Shakespeare’s Narrative Sources: Italian Novellas and Their European Dissemination
Arthur Golding – Ovid’s Metamorphoses
Book IV – Pyramus and Thisbe
Within the town (of whose huge walls so monstrous high and thick
The fame is given Semyramis for making them of brick)
Dwelt hard together two young folk in houses joined so near
That under all one roof well nigh both twain conveyed were.
The name of him was Pyramus, and Thisbe called was she.
So fair a man in all the East was none alive as he,
Nor ne’re a woman, maid nor wife, in beauty like to her.
This neighbro’d bred acquaintance first, this neighbro’d first did stir
The secret sparks, this neighbro’d first an entrance in did show,
For love to come to that to which it afterwards did grow.
And if that right had taken place they had been man and wife,
But still their parents went about to let which (for their life)
They could not let. For both their hearts with equall flame did burn.
No man was privy to their thoughts. And for to serve their turn
Instead of talk, they used signs. The closelier they suppressed
The fire of love, the fiercer still it raged in their breast.
The wall that parted house from house had riven therein a cranny
Which shrunk at making of the wall, this fault not marked of any
Of many hundred years before (what doth not Love espy?).
These lovers first of all found out, and made a way whereby
To talk together secretly, and through the same did go
Their loving whisp’rings very light and safely to and fro.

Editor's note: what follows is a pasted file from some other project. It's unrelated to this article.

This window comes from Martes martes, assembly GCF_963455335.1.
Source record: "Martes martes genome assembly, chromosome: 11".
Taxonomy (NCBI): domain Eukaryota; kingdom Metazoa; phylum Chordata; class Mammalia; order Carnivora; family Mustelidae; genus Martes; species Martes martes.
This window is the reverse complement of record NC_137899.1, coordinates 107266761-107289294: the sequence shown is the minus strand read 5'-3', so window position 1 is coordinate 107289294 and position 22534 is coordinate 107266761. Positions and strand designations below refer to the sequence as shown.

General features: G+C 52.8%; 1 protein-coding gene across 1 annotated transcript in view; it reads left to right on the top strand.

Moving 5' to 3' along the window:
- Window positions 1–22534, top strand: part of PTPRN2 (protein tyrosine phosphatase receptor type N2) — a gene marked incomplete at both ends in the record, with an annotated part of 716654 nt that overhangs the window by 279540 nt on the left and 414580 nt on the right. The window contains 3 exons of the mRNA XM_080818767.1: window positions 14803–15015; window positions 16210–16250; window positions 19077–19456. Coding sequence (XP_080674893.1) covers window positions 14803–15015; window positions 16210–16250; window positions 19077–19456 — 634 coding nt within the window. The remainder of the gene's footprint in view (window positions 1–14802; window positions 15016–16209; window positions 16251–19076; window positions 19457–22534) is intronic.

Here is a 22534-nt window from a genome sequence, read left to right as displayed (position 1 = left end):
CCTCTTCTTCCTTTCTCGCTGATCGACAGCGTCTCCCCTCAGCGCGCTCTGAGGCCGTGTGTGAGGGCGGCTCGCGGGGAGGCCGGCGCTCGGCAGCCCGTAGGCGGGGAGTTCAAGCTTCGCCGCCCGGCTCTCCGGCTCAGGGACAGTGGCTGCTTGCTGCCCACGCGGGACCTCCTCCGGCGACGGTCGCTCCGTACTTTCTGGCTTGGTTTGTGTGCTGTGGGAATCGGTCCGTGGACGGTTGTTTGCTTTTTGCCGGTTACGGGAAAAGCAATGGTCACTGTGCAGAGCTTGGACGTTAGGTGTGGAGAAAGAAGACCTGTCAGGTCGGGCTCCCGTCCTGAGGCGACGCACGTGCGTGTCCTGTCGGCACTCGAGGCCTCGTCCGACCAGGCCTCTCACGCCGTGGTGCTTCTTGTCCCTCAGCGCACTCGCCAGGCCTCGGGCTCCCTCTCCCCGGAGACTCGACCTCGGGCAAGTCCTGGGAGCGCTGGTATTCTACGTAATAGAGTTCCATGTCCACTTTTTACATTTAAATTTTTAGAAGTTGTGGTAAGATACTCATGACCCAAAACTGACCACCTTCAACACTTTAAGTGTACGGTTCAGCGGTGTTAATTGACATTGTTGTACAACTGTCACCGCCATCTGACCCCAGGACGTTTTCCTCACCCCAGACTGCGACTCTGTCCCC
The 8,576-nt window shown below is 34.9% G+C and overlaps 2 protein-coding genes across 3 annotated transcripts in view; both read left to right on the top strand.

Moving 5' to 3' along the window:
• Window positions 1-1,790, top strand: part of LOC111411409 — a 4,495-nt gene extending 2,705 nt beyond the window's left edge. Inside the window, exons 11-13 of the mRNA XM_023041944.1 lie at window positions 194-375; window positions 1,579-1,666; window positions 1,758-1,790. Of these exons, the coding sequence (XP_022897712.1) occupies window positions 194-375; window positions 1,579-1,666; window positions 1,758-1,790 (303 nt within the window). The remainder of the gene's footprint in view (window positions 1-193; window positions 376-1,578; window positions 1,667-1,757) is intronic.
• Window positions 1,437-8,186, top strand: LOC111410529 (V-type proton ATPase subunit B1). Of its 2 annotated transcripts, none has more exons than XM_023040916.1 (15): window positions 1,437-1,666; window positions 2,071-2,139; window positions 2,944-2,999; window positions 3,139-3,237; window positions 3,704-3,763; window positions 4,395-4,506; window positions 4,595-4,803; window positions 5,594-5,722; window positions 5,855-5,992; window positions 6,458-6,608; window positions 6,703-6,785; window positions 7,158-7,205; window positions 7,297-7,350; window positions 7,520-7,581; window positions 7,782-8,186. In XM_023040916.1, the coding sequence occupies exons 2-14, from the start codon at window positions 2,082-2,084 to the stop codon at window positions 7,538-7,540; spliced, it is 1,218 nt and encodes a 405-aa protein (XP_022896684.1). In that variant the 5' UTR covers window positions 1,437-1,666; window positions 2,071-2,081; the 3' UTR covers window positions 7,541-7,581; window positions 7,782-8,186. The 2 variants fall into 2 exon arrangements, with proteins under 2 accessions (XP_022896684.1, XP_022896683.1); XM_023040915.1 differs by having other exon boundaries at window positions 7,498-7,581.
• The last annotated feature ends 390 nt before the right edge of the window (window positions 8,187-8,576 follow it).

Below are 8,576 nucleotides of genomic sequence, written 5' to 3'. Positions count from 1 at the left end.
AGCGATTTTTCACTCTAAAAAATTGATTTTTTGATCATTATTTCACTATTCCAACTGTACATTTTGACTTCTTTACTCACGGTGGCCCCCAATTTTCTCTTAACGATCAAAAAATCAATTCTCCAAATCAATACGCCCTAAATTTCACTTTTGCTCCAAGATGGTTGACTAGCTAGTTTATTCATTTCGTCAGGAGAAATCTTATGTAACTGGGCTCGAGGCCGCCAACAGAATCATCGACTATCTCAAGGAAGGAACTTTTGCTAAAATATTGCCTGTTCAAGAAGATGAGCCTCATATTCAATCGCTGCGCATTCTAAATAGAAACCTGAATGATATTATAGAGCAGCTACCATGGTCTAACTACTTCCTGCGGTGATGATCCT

Now as at one side Pyramus and Thisbe on the tother
Stood often drawing one of them the pleasant breath from other.
“O thou envious wall”, they said, “why letst thou lovers thus?
What matter were it if that thou permitted both of us
In arms each other to embrace? Or if thou think that this
Were overmuch, yet mightest thou at least make room to kiss.
And yet thou shalt not find us churls: we think ourselves in debt
For this same piece of courtesy, in vouching safe to let
Our sayings to our friendly ears thus freely come and go.”
Thus having where they stood in vain complained of their woe,
When night drew near, they bade adieu and each gave kisses sweet
Unto the parget on their side, the which did never meet.
Next morning with her cheerful light had driven the stars aside
And Phoebus with his burning beams the dewy grass had dried,
These lovers at their wonted place by foreappointment met,
Where after much complaint and moan they covenanted to get
Away from such as watched them, and in the evening late
To steal out of their fathers’ house and eke the city gate.
And to th’intent that in the fields they strayed not up and down
They did agree at Ninus’ tomb to meet without the town,
And tarry underneath a tree that by the same did grow
Which was a fair high mulberry with fruit as white as snow,
Hard by a cool and trickling spring. This bargain pleased them both
And so daylight (which to their thought away but slowly goeth)
Did in the ocean fall to rest, and night from thence doth rise.
As soon as darkness once was come, straight Thisbe did devise
A shift to wind her out of doors, that none that were within
Perceived her: and muffling her with clothes about her chin,
That no man might discern her face, to Ninus’ tomb she came
Unto the tree, and sat her down there underneath the same.
Love made her bold. But see the chance, there comes besmeared with blood,
About the chaps a Lioness all foaming from the Wood
From slaughter lately made of kine to staunch her bloody thirst
With water of the foresaid spring. Whom Thisbe spying first
Afar by moonlight, thereupon with fearfull steps gan fly,
And in a dark and irksome cave did hide herself thereby.
And as she fled away for haste she let her mantle fall
The which for fear she left behind not looking back at all.
Now when the cruel lioness her thirst had staunched well,
In going to the wood she found the slender weed that fell
From Thisbe, which with bloody teeth in pieces she did tear.
The night was somewhat further spent ere Pyramus came there
Who seeing in the subtle sand the print of lion’s paw,
Waxed pale for fear. But when also the bloody cloak he saw